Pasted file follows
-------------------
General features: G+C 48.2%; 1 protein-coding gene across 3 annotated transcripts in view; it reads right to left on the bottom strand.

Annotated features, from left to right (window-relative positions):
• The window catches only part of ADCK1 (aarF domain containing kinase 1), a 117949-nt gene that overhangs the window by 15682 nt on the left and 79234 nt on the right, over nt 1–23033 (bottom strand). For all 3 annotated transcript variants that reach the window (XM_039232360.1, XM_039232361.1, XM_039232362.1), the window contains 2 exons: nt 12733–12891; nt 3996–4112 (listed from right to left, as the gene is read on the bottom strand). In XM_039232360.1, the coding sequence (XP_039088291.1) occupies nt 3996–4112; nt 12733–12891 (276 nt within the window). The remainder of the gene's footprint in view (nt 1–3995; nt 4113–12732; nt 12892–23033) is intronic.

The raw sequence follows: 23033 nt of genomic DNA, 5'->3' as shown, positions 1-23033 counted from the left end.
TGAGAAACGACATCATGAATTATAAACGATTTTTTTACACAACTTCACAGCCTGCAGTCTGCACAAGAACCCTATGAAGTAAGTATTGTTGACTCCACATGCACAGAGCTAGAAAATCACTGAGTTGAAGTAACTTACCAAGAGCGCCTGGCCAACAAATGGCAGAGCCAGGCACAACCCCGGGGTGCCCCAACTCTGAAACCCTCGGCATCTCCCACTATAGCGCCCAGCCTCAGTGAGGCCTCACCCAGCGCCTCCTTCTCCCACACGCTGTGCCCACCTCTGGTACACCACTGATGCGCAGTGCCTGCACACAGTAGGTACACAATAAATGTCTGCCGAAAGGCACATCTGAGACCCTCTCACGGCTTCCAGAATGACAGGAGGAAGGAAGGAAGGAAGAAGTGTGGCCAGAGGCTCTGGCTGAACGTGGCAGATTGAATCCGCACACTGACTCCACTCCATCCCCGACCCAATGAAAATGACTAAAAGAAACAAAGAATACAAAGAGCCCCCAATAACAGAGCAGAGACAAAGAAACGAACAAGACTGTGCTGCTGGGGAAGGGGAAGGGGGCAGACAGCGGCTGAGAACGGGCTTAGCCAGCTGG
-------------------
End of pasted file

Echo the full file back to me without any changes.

General features: G+C 48.2%; 1 protein-coding gene across 3 annotated transcripts in view; it reads right to left on the bottom strand.

Annotated features, from left to right (window-relative positions):
• The window catches only part of ADCK1 (aarF domain containing kinase 1), a 117949-nt gene that overhangs the window by 15682 nt on the left and 79234 nt on the right, over nt 1–23033 (bottom strand). For all 3 annotated transcript variants that reach the window (XM_039232360.1, XM_039232361.1, XM_039232362.1), the window contains 2 exons: nt 12733–12891; nt 3996–4112 (listed from right to left, as the gene is read on the bottom strand). In XM_039232360.1, the coding sequence (XP_039088291.1) occupies nt 3996–4112; nt 12733–12891 (276 nt within the window). The remainder of the gene's footprint in view (nt 1–3995; nt 4113–12732; nt 12892–23033) is intronic.

The raw sequence follows: 23033 nt of genomic DNA, 5'->3' as shown, positions 1-23033 counted from the left end.
TGAGAAACGACATCATGAATTATAAACGATTTTTTTACACAACTTCACAGCCTGCAGTCTGCACAAGAACCCTATGAAGTAAGTATTGTTGACTCCACATGCACAGAGCTAGAAAATCACTGAGTTGAAGTAACTTACCAAGAGCGCCTGGCCAACAAATGGCAGAGCCAGGCACAACCCCGGGGTGCCCCAACTCTGAAACCCTCGGCATCTCCCACTATAGCGCCCAGCCTCAGTGAGGCCTCACCCAGCGCCTCCTTCTCCCACACGCTGTGCCCACCTCTGGTACACCACTGATGCGCAGTGCCTGCACACAGTAGGTACACAATAAATGTCTGCCGAAAGGCACATCTGAGACCCTCTCACGGCTTCCAGAATGACAGGAGGAAGGAAGGAAGGAAGAAGTGTGGCCAGAGGCTCTGGCTGAACGTGGCAGATTGAATCCGCACACTGACTCCACTCCATCCCCGACCCAATGAAAATGACTAAAAGAAACAAAGAATACAAAGAGCCCCCAATAACAGAGCAGAGACAAAGAAACGAACAAGACTGTGCTGCTGGGGAAGGGGAAGGGGGCAGACAGCGGCTGAGAACGGGCTTAGCCAGCTGG